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The Moon Is A Harsh Mistress

January 5, 2013

When thinking of science fiction, it’s easy to forget the past and a lot of the seminal stories that made everything to come after possible. Recently, I was irrevocably reminded of the genre’s roots by a book. The novel is The Moon Is A Harsh Mistress (1966) by prolific author Robert A. Heinlein (1907-1988), a.k.a. the “Dean” of science fiction.[term]=the%20moon%20is%20a%20harsh%20mistress&filters[primary]=images#/user/celtic_devil90/media/TheMoonsaHarshMistress.jpg.html?filters%5Bterm%5D=the%20moon%20is%20a%20harsh%20mistress&filters%5Bprimary%5D=images&_suid=1357404741098030137923315004183

The Moon Is A Harsh Mistress is a story of friendship and revolution in 2076. The revolution takes place on the Moon, a.k.a. “Luna,” and the primary friendship is the bond between computer technician Mannie and “Mike,” a supercomputer he performs maintenance for.

That hardly taps into what the story has to offer, but I don’t want to spoil any of the story’s rich layers or the fully-realized futuristic society created by Heinlein. This was my first Heinlein, but I know it is one of his later works and commonly cited among his best. His mastery of storytelling and background in engineering shine through in this very well-rounded novel, encompassing politics and economics among other macro topics.

I found the real-life parallels interesting. The book often cites the American Revolution (and a few others) as a model for the revolt on Luna. I actually couldn’t help comparing Luna to Australia, as both evolved from penal colonies. The idea of history repeating itself is always fun, especially when you can project it far into the future.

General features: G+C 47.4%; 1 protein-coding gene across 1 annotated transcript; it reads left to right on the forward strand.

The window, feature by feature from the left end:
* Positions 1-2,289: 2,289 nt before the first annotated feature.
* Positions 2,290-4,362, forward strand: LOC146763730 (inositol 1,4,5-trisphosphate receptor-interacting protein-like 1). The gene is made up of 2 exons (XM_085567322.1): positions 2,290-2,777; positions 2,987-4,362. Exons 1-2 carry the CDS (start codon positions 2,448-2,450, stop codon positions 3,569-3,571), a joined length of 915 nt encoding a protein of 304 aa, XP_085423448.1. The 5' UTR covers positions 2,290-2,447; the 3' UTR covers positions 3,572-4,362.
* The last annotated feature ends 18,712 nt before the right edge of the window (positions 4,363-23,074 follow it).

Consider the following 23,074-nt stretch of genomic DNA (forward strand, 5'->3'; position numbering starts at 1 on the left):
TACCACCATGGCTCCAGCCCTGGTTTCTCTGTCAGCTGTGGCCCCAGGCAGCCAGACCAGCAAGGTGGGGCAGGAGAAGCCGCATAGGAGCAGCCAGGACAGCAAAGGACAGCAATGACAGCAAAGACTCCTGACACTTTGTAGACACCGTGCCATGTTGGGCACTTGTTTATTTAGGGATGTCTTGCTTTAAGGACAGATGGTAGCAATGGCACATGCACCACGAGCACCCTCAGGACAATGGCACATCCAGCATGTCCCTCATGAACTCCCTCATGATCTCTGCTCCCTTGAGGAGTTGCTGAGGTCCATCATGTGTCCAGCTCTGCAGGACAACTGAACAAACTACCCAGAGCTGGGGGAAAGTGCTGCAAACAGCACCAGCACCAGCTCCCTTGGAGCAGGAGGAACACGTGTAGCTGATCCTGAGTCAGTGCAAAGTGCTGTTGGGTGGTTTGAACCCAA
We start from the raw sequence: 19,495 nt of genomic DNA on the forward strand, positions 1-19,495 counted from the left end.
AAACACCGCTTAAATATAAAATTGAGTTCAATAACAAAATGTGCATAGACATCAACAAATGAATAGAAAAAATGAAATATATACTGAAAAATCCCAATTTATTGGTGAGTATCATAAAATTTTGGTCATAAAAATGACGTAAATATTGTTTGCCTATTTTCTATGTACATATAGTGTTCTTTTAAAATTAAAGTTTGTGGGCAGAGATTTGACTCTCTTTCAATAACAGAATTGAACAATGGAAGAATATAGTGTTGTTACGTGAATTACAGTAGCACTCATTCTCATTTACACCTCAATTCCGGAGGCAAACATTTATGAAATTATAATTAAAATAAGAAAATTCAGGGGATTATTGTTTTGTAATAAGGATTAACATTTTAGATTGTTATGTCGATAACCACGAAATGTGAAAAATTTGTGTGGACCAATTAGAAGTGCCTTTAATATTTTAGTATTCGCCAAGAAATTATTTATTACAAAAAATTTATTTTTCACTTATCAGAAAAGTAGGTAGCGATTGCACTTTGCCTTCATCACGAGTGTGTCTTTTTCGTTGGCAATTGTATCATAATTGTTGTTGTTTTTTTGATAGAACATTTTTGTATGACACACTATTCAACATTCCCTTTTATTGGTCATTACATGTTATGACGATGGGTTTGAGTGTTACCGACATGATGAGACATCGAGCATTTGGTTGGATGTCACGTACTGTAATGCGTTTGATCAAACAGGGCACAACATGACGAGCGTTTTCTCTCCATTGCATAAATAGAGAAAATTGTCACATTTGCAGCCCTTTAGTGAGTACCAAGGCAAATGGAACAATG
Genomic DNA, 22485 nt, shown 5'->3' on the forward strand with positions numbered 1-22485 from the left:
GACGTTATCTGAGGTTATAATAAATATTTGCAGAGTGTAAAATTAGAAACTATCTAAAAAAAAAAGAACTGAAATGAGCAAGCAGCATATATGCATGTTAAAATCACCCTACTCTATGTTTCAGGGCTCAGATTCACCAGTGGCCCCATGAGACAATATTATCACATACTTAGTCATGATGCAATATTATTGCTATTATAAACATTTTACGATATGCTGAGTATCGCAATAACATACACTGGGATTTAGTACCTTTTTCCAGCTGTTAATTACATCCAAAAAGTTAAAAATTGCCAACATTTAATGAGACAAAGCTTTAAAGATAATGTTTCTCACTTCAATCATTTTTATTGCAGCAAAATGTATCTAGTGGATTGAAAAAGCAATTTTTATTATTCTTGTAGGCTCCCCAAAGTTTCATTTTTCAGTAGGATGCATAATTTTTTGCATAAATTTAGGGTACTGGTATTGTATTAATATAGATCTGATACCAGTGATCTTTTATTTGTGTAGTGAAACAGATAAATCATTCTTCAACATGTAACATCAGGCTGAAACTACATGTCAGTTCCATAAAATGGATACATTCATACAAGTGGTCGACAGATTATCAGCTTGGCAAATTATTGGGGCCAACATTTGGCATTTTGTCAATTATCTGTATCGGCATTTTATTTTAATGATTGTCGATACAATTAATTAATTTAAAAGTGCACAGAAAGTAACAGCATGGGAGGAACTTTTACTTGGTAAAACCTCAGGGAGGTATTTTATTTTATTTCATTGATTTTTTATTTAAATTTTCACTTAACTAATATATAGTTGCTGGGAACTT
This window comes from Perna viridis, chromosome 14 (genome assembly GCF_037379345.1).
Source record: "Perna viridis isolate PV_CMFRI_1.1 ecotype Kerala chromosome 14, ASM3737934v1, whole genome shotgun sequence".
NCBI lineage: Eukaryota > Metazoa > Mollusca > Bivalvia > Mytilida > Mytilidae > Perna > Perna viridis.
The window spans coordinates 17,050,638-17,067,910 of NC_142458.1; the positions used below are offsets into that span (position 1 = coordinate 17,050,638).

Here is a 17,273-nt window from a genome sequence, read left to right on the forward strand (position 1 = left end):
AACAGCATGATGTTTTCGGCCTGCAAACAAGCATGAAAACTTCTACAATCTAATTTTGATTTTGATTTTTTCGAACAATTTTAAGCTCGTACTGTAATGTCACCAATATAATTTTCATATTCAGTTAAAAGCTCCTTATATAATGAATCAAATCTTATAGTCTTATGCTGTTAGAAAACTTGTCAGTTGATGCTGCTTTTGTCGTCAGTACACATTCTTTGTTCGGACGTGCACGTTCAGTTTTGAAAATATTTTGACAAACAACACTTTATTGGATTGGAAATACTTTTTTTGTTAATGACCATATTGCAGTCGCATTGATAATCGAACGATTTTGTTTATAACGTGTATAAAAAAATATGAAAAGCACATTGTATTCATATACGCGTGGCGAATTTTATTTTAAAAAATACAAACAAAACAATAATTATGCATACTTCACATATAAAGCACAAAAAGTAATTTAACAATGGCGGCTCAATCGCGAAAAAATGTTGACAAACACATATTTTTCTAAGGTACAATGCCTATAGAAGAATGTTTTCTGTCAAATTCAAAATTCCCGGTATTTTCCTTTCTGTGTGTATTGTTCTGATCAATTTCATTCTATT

Mistress is meticulous in detail and explanation as the revolution progresses. That said, the book can take some time to get into. The level of detail, not to mention the Lunar dialect, can be daunting and almost exhaustive but to parse through it is immensely rewarding.

The story opens with banter between Mannie and Mike. When these two characters are communicating is when Mistress’s words really sing. Mannie assisting in Mike’s quest to understand humor is one of the most memorable subplots of the book. This central relationship quickly becomes the story’s bread and butter. Thankfully, it is present from start to finish.

This is a later entry in Heinlein’s body of work and it shows through his sure-handed writing and informed engineering insights. Heinlein ability to conjure a plausibly functioning Lunar society is spectacular. It makes it that much more incredible that he was able to intertwine his influential concepts of artificial intelligence and space travel with a fully-realized revolutionary handbook.

The Moon Is A Harsh Mistress, may not be as breezy as the last book I reviewed (Walter Tevis’ The Man Who Fell To Earth, 1963), but it makes up for it by having an awful lot more to offer. It’s a dense story that takes its time in unraveling but provides memorable characters and provocative ideas along the way.

From → Literature

  1. Along with The Puppetmasters, Moon is a Harsh Mistress is my favorite Heinlein. the end kills me every time, even though I know what’s going to happen.

    • I agree! There’s a big emotional punch at the end. I have I Will Fear No Evil lying around so that will probably come next for me but I’ll have to check out Puppetmasters too.

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  1. Heinlein’s I WILL FEAR NO EVIL | Our Planet Burke

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